The Marine Act Decreases Vancouver’s Competitive Position
Though the Port of Vancouver isn’t likely to become a taxing authority, it would like to issue tax-free bonds. It’s one way to raise capital that rewards the investor. “You can’t invest in our infrastructure. As a Canadian, I would very much like to be able to,” Little added.
Vancouver Board of Trade’s chief economist, Dave Park, agrees with the Vancouver Port Authority’s position on the Marine Act. Park believes leaving the port to pick up the tab for property taxes on land the federal government owns is just another way the Marine Act erodes Vancouver’s competitive position. The port pays $5.5 million Cdn in property taxes to surrounding municipalities each year. “They’re paying taxes or their tenants are paying taxes; whereas, in the States, they would be receiving taxes, so you have a real tilt to the playing field.”
The Cruise Ship Business
The playing field is a competitive one, especially in the cruise ship business, which generated $177 million Cdn in wages, $228 million in GDP, and $508 million in economic input for Vancouver in 2001. Recently, the Port of Vancouver spent $90 million trying to keep pace with the growing cruise ship business by upgrading its Canada Place terminal and turning five berths into three to accommodate larger cruise ships.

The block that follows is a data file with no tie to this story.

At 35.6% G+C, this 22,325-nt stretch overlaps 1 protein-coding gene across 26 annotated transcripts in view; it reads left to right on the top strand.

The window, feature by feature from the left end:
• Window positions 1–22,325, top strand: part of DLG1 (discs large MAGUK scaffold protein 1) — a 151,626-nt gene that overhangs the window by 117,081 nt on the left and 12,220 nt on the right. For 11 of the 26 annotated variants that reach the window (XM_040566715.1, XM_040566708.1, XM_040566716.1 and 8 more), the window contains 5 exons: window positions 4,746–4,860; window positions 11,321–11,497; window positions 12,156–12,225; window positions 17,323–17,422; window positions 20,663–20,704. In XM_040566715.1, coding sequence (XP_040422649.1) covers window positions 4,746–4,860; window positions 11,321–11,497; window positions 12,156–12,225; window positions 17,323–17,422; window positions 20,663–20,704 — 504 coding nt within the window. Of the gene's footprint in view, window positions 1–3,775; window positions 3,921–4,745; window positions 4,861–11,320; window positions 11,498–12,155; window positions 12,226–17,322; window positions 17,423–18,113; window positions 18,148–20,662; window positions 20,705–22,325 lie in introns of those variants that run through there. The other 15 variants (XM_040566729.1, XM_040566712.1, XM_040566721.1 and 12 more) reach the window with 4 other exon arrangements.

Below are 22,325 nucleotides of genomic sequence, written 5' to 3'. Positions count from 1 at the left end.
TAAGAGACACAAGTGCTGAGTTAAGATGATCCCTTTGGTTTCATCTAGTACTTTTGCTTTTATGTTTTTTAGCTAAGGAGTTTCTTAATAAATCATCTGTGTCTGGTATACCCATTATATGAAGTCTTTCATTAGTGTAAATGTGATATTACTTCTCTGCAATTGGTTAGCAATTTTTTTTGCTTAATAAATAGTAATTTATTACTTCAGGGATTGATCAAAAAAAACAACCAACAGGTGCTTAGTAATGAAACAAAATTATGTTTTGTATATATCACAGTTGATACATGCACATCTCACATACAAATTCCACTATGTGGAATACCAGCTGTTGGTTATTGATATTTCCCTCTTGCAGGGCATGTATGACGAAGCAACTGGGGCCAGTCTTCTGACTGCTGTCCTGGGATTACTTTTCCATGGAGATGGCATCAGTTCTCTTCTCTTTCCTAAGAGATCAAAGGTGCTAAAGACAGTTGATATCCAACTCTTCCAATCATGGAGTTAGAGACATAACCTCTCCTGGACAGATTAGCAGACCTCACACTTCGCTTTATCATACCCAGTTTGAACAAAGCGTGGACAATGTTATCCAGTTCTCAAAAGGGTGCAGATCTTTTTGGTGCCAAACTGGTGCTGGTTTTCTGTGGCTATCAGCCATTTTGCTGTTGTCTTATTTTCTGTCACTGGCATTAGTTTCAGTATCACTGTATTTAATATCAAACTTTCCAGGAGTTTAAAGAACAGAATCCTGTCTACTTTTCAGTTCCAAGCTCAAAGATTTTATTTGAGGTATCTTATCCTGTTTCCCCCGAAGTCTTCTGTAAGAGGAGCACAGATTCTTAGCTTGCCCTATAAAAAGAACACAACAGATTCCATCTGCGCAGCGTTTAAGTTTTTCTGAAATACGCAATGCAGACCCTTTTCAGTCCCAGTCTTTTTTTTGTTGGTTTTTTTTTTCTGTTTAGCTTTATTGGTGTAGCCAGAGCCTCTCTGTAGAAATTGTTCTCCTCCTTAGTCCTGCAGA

But only so much can be done. The Marine Act restricts how much ports can borrow from commercial lenders. The Port of Vancouver is capped at $225 million Cdn. Park would like this kind of legislated disadvantage removed from the act, believing there are very real consequences to the policy. “The Port of Seattle is able to offer a major cruise line a deal they couldn’t refuse because they had the money to do so,” Park lamented. “They are taking away a significant piece of our cruise ship business next year by offering really attractive rates for berthing and subsidized office space.” According to the Port of Vancouver’s web site, Seattle is assessing a new five-berth terminal likely to draw from Vancouver’s business.
In a speech given to the Vancouver Board of Trade on October 24, 2002, Captain Gordon Houston, president and chief executive officer of the Port of Vancouver, spoke about the ramifications of maintaining the status quo. He said the port will come up some $500 million short of generating the $1 billion it needs to meet its growth targets for 2020. Houston would like to see the federal government view Canada’s ports as economic generators rather than revenue generators, referring to the annual stipend the Port Authority pays to the federal government, averaging five percent of gross revenue.
The stipend is seen as more money becoming available for the infrastructure, which could facilitate more trade. Kevin Little stressed these changes are to the benefit of their employees, their customers, and the Canadian economy as a whole. By meeting their growth targets by 2020, the Port Authority predicts the creation of 20,000 new jobs, adding $2.2 billion in wages and another $3 billion to the GDP.
To the politicians in Ottawa who will ultimately decide the future competitive position of Canada’s ports, Little said, “Remove the shackles, take the hand cuffs off, allow us to create an environment that attracts private sector investment. You’ve got to provide the infrastructure, the terminals, the back up, the access, and if you don’t, you leave them no choice but to go somewhere else. You can’t stand still. If you don’t grow, then you lose what you have.”